• Action that has led to or could lead to damage to the environment
  • Breach of the Company’s Anti-bribery and Corruption Policy
  • Behaviour or action that harms, or poses a risk to the welfare of, a learner or learners
  • Conduct which appears likely to harm the reputation of any of Kaplan’s businesses
  • The deliberate covering up of information in relation to any of the above.

If a worker is not sure whether to raise a concern under this procedure, they should discuss the issue with an appropriate member of the management team or HR.

Reporting a concern

  • A worker who reasonably believes that inappropriate business conduct or activity has occurred, is occurring or is likely to occur should in the first instance raise the issue with a member of the Leadership Team, a Human Resources Manager or (in the event of a breach or likely breach of the Company’s Anti-Corruption policy) the Division Legal Counsel. Where the issue relates to the safety or welfare of a learner or learners, it should first be reported in accordance with the organisation’s Safeguarding and Prevent Policy.
  • The worker should advise that they are reporting the matter under the Whistleblowing Policy.
  • Every effort will be made to ensure confidentiality and if requested all reasonable steps will be taken to protect the anonymity of the whistleblower. However, under certain circumstances to assist with the investigation the individual’s identity may become known or need to be revealed.
  • Alternatively, the conduct or activity may be reported anonymously by calling Graham Holdings Company’s Ethics Hotline on 0808 234 0096 or visiting the Graham Holdings website, and reporting via their online platform. However, the Company encourages individuals to raise their concerns directly to the senior managers listed above to allow more effective investigation, follow up and provision of feedback.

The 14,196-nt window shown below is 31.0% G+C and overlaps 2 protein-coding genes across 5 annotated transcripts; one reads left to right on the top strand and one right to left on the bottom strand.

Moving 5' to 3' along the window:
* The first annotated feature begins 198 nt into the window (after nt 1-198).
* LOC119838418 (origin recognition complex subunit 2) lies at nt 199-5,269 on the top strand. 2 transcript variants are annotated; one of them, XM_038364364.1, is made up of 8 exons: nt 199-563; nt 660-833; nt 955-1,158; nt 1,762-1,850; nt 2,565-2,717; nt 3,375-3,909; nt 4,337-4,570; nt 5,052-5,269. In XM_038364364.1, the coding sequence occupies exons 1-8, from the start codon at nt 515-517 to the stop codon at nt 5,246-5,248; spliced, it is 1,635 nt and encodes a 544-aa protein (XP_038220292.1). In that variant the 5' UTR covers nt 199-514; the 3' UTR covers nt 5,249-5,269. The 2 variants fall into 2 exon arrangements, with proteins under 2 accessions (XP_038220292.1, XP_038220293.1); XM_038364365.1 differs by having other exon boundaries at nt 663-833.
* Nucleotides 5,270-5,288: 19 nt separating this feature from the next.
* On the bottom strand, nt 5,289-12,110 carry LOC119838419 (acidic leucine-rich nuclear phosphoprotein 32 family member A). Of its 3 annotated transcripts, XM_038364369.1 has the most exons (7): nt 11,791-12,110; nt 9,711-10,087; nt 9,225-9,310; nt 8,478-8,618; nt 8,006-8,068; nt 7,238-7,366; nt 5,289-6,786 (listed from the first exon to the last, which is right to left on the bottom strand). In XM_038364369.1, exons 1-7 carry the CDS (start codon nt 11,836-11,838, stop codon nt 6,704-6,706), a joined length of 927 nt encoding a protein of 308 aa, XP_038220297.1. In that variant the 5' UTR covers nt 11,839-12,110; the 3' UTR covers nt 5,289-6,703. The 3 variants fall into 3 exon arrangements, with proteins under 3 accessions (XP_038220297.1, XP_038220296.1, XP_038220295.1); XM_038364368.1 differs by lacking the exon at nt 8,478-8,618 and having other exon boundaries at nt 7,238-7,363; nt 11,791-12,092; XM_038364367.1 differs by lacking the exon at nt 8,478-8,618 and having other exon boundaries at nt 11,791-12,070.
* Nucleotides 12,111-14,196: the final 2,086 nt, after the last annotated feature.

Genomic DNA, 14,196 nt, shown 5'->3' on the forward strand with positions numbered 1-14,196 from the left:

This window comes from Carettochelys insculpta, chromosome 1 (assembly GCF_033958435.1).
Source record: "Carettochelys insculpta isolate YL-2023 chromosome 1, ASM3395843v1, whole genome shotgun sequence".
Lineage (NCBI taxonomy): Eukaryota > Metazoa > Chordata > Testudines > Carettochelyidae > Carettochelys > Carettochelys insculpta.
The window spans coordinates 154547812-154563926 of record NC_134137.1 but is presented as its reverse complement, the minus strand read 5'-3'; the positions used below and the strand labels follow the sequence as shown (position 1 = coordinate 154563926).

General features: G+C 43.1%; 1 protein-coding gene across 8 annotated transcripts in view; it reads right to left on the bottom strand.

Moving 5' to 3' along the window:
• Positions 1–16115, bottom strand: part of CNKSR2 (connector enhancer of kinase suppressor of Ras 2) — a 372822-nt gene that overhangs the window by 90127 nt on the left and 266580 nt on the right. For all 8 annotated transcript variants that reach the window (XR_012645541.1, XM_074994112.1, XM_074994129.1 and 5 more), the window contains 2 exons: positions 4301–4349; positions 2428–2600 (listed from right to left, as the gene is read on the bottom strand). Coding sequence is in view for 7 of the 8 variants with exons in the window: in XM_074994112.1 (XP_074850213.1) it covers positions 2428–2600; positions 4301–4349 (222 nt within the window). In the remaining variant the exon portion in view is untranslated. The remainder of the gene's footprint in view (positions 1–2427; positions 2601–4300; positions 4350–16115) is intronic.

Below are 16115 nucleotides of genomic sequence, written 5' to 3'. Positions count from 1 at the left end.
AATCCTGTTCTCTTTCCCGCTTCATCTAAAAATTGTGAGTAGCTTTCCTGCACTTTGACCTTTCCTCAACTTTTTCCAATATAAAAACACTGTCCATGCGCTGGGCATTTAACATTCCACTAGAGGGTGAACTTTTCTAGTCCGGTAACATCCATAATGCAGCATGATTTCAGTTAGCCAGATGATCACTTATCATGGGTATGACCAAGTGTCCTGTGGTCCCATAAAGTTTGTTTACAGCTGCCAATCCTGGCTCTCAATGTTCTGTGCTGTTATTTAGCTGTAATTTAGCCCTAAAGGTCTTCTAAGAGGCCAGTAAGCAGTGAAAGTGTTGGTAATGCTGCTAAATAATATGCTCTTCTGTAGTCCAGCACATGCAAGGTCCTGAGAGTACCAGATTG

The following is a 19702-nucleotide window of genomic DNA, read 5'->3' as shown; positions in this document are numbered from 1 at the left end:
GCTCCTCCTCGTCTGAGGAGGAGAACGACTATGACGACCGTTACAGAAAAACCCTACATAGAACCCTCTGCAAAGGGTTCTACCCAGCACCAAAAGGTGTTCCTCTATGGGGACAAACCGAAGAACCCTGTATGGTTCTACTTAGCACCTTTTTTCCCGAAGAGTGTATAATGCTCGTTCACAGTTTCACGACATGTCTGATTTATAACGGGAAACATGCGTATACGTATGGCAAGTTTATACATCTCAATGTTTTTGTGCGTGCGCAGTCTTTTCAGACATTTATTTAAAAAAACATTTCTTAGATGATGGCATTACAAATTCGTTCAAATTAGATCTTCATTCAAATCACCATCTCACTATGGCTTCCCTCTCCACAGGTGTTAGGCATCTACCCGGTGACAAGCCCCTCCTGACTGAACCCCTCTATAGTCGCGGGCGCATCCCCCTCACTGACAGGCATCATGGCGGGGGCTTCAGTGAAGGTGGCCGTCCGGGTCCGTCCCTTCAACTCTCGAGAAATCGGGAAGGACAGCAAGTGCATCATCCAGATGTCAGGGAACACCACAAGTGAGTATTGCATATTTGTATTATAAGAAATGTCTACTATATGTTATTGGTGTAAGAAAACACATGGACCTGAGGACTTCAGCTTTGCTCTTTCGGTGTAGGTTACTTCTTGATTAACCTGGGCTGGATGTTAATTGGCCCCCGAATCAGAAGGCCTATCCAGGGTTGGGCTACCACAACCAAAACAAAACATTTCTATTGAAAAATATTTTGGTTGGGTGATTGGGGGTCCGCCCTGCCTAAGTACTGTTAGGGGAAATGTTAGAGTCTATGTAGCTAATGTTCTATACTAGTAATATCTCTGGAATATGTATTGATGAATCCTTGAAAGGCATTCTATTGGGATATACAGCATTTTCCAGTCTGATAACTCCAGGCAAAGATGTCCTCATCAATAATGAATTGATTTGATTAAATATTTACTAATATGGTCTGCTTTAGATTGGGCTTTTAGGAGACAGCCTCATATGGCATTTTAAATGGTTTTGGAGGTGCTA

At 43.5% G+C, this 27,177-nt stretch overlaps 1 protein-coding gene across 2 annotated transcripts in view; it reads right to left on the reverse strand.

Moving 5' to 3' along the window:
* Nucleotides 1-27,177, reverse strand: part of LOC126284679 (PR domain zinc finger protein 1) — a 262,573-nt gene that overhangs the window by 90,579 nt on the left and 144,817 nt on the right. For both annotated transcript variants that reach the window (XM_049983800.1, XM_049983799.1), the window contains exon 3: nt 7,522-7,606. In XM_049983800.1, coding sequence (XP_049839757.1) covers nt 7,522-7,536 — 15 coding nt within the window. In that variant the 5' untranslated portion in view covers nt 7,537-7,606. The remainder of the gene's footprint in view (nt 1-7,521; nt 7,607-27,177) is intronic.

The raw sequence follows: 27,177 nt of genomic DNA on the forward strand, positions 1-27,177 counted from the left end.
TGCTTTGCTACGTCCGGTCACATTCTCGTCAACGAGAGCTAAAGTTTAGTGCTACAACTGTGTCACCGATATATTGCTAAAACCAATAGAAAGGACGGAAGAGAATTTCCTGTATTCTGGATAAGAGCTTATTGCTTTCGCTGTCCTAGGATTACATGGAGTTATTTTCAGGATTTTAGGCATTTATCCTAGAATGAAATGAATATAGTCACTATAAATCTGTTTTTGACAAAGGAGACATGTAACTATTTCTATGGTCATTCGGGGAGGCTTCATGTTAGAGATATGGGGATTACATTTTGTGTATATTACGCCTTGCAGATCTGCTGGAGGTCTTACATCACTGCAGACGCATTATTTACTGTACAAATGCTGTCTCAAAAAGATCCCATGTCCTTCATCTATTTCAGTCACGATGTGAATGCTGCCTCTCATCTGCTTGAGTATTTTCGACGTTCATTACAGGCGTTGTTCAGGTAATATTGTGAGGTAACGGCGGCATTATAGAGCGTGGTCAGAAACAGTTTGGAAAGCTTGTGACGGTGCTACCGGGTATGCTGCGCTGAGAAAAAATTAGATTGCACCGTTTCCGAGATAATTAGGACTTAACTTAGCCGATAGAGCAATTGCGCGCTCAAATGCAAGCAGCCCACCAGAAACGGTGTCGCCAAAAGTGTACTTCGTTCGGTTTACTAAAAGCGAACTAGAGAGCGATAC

• Once an individual has raised a concern, the matter will be investigated by either the person to whom the matter was raised or, where more appropriate, the Company will appoint an alternative manager. It is not the responsibility of the individual raising the concern to investigate the wrongdoing in order to gather evidence.
  • The format of the investigation may vary depending upon the circumstances. However, the individual who raised the concern and other individuals involved may be required to attend an investigation meeting and/or provide a written statement.
  • Any investigation will be carried out in accordance with the principles set out above.
  • Once the investigation is complete, the individual who raised the concern will be informed of the outcome and further steps that are to be taken.
  • If the individual who raised the concern is dissatisfied with the investigation or outcome they should raise the matter with Kathy Walton, CEO or HR.

5. External authorities

Where a worker reasonably believes that, on conclusion of the internal procedures, the appropriate action has not been taken, they might consider reporting the matter to the proper authority (see 5b).

An individual considering reporting a concern may wish to seek independent advice before doing so, as this must be made to the correct prescribed person or body for the issue and there are additional requirements that will need to be met in order to qualify for the protections provided under the Public Interest Disclosure Act. The independent whistleblowing charity, Protect, operates a confidential helpline.

A list of the prescribed people and bodies to whom a disclosure can be made is available on - list of prescribed people and bodies.

If an individual wishes to make a disclosure to the Department of Education (DFE) or Education and Skills Funding Agency (ESFA), further information on how to make a disclosure and how the disclosure will be handled can be found on - how EFSA handles whistleblowing disclosures.

6. Policy review and contacts

If you have any questions about this policy, your line manager or the HR team can help.

Our policies are reviewed and (if required) updated at least every two years in line with legal obligations, business objectives, and operational needs. We will notify staff of some key changes, but it is not practical to notify of every change that occurs so it is everyone’s responsibility to keep themselves up to date with the current versions of policies as made available via our intranet.

Please revisit employment policies at regular intervals, and refer to specific relevant policies when the need arises.